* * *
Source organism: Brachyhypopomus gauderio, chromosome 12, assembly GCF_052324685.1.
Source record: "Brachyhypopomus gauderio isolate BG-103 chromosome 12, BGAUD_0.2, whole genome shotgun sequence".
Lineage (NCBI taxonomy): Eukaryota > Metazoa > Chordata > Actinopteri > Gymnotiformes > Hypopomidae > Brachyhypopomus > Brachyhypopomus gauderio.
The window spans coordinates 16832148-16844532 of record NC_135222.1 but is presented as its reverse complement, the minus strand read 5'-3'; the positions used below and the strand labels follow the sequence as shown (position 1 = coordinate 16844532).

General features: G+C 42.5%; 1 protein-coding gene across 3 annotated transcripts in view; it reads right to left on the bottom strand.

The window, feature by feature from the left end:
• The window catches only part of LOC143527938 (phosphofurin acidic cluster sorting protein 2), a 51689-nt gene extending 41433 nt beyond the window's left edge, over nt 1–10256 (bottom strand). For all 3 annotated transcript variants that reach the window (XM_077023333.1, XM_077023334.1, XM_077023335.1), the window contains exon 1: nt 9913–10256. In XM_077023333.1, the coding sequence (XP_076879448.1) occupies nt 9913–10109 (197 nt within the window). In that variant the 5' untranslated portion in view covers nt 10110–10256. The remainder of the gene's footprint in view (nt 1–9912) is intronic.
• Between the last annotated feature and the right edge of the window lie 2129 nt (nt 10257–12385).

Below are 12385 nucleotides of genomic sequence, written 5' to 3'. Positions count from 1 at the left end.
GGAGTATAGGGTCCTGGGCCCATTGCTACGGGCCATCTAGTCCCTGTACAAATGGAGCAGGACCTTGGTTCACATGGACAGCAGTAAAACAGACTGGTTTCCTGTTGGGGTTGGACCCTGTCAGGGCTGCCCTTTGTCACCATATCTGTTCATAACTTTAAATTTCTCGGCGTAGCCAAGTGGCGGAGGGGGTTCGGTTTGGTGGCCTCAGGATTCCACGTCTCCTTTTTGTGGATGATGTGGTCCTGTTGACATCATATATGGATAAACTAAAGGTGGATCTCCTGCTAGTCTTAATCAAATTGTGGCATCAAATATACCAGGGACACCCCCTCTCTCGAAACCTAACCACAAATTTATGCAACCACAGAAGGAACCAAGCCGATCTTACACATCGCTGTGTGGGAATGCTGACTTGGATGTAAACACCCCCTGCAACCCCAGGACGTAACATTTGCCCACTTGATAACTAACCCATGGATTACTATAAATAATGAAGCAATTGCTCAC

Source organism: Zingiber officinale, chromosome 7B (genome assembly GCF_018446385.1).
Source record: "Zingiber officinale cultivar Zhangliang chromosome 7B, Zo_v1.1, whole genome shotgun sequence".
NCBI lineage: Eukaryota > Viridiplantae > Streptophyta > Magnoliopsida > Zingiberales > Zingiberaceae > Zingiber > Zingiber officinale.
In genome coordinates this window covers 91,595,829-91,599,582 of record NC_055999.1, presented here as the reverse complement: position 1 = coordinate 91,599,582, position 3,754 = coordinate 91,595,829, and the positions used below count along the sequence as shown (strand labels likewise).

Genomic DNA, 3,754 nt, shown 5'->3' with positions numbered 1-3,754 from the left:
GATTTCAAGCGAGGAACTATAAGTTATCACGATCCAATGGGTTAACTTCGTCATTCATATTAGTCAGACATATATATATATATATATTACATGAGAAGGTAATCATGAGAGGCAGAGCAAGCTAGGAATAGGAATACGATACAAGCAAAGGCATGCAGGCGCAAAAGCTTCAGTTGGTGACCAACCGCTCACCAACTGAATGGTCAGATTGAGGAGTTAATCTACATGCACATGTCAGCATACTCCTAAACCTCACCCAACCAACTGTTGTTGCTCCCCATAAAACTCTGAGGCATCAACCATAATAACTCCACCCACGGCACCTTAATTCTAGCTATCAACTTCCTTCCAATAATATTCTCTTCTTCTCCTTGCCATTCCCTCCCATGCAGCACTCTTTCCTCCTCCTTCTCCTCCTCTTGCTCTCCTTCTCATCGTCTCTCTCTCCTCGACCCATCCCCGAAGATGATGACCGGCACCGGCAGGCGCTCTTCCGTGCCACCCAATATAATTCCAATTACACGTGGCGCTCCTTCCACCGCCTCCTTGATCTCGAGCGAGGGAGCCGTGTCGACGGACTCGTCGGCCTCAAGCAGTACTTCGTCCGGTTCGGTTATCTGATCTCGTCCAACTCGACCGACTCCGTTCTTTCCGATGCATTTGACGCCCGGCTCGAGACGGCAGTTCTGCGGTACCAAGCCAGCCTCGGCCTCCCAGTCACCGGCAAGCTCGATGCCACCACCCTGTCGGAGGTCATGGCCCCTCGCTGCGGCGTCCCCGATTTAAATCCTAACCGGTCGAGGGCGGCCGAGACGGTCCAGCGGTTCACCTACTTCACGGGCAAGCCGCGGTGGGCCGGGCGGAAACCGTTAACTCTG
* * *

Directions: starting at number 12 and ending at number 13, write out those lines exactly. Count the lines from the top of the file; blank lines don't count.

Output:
Source record: "Zingiber officinale cultivar Zhangliang chromosome 7B, Zo_v1.1, whole genome shotgun sequence".
NCBI lineage: Eukaryota > Viridiplantae > Streptophyta > Magnoliopsida > Zingiberales > Zingiberaceae > Zingiber > Zingiber officinale.